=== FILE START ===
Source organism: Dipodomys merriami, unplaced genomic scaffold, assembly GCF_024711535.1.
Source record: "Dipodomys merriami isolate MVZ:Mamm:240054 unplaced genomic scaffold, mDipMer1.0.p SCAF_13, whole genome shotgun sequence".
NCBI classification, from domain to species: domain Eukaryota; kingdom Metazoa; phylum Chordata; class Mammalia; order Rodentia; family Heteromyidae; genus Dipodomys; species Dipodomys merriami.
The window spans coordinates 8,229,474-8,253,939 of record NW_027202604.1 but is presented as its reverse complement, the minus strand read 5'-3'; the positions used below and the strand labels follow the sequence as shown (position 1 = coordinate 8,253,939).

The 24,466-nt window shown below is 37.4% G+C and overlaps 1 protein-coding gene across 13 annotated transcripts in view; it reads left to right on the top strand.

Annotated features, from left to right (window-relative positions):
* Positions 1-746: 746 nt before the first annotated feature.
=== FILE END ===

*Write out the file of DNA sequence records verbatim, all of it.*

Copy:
Source organism: Dipodomys merriami, unplaced genomic scaffold, assembly GCF_024711535.1.
Source record: "Dipodomys merriami isolate MVZ:Mamm:240054 unplaced genomic scaffold, mDipMer1.0.p SCAF_13, whole genome shotgun sequence".
NCBI classification, from domain to species: domain Eukaryota; kingdom Metazoa; phylum Chordata; class Mammalia; order Rodentia; family Heteromyidae; genus Dipodomys; species Dipodomys merriami.
The window spans coordinates 8,229,474-8,253,939 of record NW_027202604.1 but is presented as its reverse complement, the minus strand read 5'-3'; the positions used below and the strand labels follow the sequence as shown (position 1 = coordinate 8,253,939).

The 24,466-nt window shown below is 37.4% G+C and overlaps 1 protein-coding gene across 13 annotated transcripts in view; it reads left to right on the top strand.

Annotated features, from left to right (window-relative positions):
* Positions 1-746: 746 nt before the first annotated feature.